Greenhouse Gas Management of Anesthetic Gases

Emissions of inhaled anesthetics compose up to 5% of an acute health care facility’s Scope 1 and 2 emissions and more than half of the total emissions from perioperative services.

Anesthetic gases have a high global warming potential (GWP), and when not metabolized by the patient, end up being vented to the atmosphere by the medical vacuum or waste anesthesia gas disposal system.  

Studies indicate that the majority of nitrous oxide use is wasted from piped, manifolded systems. In one study, up to 95% of purchased nitrous oxide was wasted. Nitrous oxide is included in the Kyoto Protocol*; other anesthesia gases are not specifically included but do contribute to GWP1.

How to measure and report:

Because anesthetic gases are basically unmetabolized, their use can be tracked by procured anesthetic drugs through the pharmacy department for desflurane, sevoflurane and isoflurane or the medical gas department for nitrous oxide.  

Anesthetic gases use can be converted to carbon dioxide equivalent (CO2e) using the following conversion rates: 

GWP CO2e for 1 MAC-hour at 2 liters fresh gas flow (grams) Comparison of Anesthetics to Sevoflurane
Sevoflurane 130 6,980 1
Isoflurane 510 15,551 2.2
Desflurane 2,540 187,186 26.8

How to manage:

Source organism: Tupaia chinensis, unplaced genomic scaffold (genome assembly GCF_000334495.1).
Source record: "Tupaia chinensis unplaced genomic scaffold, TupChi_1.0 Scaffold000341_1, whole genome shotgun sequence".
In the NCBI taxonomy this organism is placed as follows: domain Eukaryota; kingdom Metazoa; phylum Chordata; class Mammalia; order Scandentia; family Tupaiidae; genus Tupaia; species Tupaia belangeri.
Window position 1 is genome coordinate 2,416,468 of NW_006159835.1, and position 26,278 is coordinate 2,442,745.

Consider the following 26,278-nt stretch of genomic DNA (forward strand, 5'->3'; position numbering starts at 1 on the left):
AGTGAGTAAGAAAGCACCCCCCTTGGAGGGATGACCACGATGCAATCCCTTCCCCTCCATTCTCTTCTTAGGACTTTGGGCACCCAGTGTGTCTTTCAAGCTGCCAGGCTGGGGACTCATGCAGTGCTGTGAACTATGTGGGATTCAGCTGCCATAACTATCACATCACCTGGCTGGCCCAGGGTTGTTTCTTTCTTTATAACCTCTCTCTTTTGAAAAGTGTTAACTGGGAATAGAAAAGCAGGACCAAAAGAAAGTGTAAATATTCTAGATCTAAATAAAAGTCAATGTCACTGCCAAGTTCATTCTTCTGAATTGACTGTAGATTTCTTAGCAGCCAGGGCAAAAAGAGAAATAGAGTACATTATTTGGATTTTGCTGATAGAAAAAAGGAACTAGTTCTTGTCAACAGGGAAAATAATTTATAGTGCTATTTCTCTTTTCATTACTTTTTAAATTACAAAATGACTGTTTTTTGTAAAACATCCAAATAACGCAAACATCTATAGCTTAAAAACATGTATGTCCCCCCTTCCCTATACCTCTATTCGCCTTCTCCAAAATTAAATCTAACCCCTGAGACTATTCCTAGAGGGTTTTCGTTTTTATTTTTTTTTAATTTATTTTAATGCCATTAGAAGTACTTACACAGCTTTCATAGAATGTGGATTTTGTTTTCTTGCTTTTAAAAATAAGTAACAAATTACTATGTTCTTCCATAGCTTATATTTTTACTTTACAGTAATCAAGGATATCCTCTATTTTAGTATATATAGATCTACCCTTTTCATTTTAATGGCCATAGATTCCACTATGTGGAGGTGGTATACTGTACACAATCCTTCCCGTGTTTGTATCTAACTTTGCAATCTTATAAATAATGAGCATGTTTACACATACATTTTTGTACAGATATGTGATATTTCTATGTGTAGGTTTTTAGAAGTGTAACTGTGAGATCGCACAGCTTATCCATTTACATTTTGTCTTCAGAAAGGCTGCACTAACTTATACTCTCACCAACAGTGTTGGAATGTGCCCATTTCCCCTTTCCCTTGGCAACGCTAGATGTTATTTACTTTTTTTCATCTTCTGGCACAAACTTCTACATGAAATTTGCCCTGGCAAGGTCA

The best way to reduce GHG emissions due to anesthetic gases is to eliminate the use of central nitrous oxide systems. Some studies suggest that the majority of nitrous oxide use is due to leaks in the system, so decommissioning existing nitrous oxide system or avoiding a central system altogether and using portable E cylinders greatly reduces the GHG emissions.

Another good way to reduce GHG emissions is to use anesthetics with lower global warming potential, specifically by removing desflurane from use and using sevoflurane instead.  Desflurane has a Carbon Dioxide Equivalent of 27 times that of sevoflurane and a Global Warming Potential of almost 11 times that of sevoflurane.

A final method to reduce GHG emissions is to minimize fresh gas flow rates.  Typically, a greater volume of carrier gas flow (and therefore the amount of anesthetic gas) is delivered to the patient than needed.  Tracking the volume of carrier gas flow via electronic anesthesia records will provide data to assist in working with the anesthesia team to reduce use.  

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